Balsa Wood Thickness
Yesterday I downloaded your boat plan, PT 109 model boat.
It will be my first adventure in the world of model boats. I'm writing to ask a technical advice, if I may...
For balsa wood, what is the best thickness to use in modeling?
There are several factors that determine what balsa wood thickness to use. Off the top of my head, some are:
- Weight concerns - performance
- Size of model
- Density of the Balsa
- Method of sealing the hull
Weight Concerns - Performance
The PT boat on the plan is the same size as the Lindberg PT 109
. I built that kit many years ago and converted it to RC.
The biggest flaw with the Lindberg kit as an RC model (and all plastic kits I've seen converted) is that they always seem to end up too heavy - especially top-heavy. As a result they handle poorly and look out of scale.
With the Lindberg experience in mind, I put a great deal of emphasis in the design phase trying to keep the model light. In addition, being a planing boat, any weight saved translates to higher speed and extended endurance, both of which is highly desirable.
Some design decisions were also done to make the hull relatively easy and fast to build - such as the chine shelf construction etc.
With this in mind, I settled on using 1/8-inch (about 3mm) balsa for anything structural - the bulkheads, chine shelf, transom, shear stringers etc.
Size of Model Boat
The norm is usually to use thinner material for the planking than the bulkheads, so for the PT 109 I used 1/16 (about 1.6mm). In hindsight, this was almost too thin. I have bumps and irregularities in the planking where the bulkheads are.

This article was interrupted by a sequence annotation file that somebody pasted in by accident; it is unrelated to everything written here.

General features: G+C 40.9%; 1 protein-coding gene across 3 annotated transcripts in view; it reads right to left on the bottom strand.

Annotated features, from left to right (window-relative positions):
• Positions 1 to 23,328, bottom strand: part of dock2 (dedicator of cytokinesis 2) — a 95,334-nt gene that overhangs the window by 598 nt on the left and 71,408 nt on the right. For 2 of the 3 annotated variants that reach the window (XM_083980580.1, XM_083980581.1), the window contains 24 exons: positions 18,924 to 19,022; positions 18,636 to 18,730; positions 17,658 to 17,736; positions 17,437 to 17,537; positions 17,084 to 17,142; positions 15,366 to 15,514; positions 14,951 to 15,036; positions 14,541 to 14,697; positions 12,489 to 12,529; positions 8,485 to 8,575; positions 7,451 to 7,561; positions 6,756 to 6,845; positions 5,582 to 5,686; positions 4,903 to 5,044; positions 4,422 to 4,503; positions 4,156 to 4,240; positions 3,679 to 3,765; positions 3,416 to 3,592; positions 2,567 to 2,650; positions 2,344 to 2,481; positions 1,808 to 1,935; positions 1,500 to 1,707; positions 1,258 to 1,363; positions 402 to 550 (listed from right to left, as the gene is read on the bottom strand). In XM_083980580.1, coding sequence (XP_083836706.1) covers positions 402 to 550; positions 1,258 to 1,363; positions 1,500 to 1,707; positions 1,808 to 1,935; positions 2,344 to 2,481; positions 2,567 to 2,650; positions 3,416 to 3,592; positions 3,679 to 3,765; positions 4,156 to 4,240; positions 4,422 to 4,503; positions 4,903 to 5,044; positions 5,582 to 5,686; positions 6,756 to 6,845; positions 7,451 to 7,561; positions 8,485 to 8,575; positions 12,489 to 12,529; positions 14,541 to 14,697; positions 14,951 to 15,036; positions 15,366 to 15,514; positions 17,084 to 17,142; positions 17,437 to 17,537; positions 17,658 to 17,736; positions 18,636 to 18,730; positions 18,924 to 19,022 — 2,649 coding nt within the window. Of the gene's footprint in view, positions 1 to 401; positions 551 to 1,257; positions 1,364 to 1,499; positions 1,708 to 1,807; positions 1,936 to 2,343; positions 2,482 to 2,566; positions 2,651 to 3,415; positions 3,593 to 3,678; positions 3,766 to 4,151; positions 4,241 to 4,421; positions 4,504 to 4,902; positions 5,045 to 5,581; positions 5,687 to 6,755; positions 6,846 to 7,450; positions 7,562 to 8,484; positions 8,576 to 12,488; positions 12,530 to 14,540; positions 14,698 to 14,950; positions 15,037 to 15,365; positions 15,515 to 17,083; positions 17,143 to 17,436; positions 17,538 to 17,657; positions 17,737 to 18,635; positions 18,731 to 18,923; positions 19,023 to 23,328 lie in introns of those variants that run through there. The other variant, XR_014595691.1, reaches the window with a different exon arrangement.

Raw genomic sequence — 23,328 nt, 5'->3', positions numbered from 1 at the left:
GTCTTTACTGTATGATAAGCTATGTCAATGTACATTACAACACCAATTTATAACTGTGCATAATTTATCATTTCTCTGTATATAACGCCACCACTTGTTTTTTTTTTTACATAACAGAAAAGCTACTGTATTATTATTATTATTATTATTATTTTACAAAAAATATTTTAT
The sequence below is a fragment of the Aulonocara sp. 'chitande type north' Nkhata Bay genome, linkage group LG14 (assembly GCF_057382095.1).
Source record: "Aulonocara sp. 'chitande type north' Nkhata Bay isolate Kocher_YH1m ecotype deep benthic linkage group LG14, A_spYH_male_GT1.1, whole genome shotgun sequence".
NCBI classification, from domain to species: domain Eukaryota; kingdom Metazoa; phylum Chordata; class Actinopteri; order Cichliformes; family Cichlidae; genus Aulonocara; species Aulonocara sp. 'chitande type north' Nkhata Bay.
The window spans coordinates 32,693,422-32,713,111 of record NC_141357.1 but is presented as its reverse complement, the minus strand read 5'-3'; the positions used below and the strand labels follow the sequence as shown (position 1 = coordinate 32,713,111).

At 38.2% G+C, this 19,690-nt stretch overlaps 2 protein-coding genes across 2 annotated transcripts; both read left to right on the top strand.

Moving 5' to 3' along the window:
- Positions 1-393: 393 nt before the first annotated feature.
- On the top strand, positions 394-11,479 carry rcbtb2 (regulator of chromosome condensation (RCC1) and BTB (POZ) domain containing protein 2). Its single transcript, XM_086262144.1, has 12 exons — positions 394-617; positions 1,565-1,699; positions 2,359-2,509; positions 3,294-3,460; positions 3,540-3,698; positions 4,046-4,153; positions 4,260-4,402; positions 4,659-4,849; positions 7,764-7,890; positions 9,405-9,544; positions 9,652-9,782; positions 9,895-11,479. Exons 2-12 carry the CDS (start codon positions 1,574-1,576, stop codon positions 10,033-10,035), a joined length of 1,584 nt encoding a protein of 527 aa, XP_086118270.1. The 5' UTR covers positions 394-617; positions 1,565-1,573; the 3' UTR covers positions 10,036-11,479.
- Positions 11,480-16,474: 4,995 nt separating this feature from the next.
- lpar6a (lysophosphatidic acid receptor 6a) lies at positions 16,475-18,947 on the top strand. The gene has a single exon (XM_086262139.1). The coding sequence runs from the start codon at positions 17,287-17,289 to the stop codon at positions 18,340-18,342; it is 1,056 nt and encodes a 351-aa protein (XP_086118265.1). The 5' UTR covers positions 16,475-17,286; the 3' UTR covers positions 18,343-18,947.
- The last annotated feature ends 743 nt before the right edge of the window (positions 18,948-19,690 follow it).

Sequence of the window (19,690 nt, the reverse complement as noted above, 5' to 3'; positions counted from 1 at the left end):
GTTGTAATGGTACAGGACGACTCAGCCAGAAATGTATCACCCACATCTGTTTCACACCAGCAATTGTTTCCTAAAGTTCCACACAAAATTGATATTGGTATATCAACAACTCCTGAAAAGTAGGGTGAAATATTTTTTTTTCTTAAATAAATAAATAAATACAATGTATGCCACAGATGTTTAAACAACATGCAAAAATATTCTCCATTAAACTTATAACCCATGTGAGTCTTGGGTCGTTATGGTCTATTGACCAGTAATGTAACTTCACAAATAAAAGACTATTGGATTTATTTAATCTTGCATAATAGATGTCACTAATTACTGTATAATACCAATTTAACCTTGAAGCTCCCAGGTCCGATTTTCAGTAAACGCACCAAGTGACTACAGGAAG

These thicknesses are fairly typical for this size model. The PT 109 is about 30-inches (about 750mm) long. Obviously a smaller boat can use thinner material, and vice versa. I wouldn't use balsa for a model over 48 inches (about 1250mm) long. Simply because balsa tend not to last over time as well as more rugged hardwoods. Also, the cost is starting to shift in favor of common commercial materials, such as plywood etc.
The hull is indeed light, but I don't think a slightly thicker balsa planking would have hurt too badly.
Here in the US I can get 3/32-inch (about 2.5mm) which would have been better. I believe 2mm thick is available in Europe as well, and would make a good choice.
Density of the Balsa
An important factor is the density of the balsa at hand - it can vary widely. I order my balsa online, which is not ideal. The best is if you can hand-pick what you need.
It doesn't matter as much if you choose light or heavy - most important is that each sheet is even in texture and density and that all sheets used for the planking are reasonably close in density.
So, if you choose lighter balsa, it's easy to justify using a thicker material without any gain in weight. The added thickness will help achieve a smoother hull.
As I order online I tend to buy several extra sheets just to compensate for the possibility that a few may be sub-par.
Sealing the hull
I sealed my model boat with tissue-and-dope
. This is in old-school and time consuming, but probably the lightest way to seal the balsa.
Most people today probably use epoxy and light fiberglass. The result is stronger, but also heavier, in most cases.
If using fiberglass, the thinner base material can be selected without much sacrifice in strength. However, you're still stuck with the uneven surface.
Some may suggest using Bondo or other filler to fix a bumpy hull. I would if weight was not an issue, such as with a tug boat or other displacing hull. With a planing boat, I'd rather live with the uneven hull, but optimize for performance.